trembling on her eyelids, the bitter recollection of his situation would return, and they fell in anguish on her bosom.
He congratulated her, and with peculiar delicacy, on the prospects of life which were opening to her; said every thing that might tend to animate and support her, but avoid dwelling on his own circumstances, except by expressing his sense of the zeal and kindness of his commanding officer, and adding, that he did not despair of finally obtaining a pardon.
This hope, though but faintly expressed, and written evidently for the purpose of consoling Adeline, did not entirely fail of the desired effect. She yielded to its enchanting influence, and forgot for a while the many subjects of care and anxiety which surrounded her. Theodore said little of his father's health; what he did say was by no means so discouraging as the accounts of Clara, who, less anxious to conceal a truth that must give pain to Adeline, expressed, without reserve, all her apprehension and concern.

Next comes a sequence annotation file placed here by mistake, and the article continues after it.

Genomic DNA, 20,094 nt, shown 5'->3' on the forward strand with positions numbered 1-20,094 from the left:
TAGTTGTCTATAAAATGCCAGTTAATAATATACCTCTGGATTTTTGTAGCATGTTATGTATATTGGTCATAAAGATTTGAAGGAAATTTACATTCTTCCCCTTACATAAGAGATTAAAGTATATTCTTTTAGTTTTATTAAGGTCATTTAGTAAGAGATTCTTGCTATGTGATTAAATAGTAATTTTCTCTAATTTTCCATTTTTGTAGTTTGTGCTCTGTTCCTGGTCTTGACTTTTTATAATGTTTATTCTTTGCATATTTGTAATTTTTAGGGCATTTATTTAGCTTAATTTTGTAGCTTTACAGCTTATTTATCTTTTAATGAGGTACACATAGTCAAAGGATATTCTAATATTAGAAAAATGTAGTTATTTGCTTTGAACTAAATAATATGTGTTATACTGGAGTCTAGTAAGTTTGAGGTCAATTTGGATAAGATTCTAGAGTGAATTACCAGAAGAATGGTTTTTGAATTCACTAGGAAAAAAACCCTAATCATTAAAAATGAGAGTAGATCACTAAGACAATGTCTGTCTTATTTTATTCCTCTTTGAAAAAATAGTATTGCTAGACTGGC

--'Heaven is just! And, when the measure of his crimes is full, Will bare its red right arm, and launch its lightnings'
THE day of the trial so anxiously awaited, and on which the fate of so many persons depended, at length arrived. Adeline, accompanied by M. Verneuil and Madame la Motte, appeared as the prosecutor of the Marquis de Montalt; and d'Aunoy, du Bosse, Louis de la Motte, and several other persons, as witness in her cause. The judges were some of the most distinguished in France; and the advocates on both sides men of eminent abilities. On a trial of such importance the court, as may be imagined, was crowded with persons of distinction, and the spectacle it presented was strikingly solemn, yet magnificent.
When she appeared before the tribunal, Adeline's emotion surpassed all the arts of disguise, but adding to the natural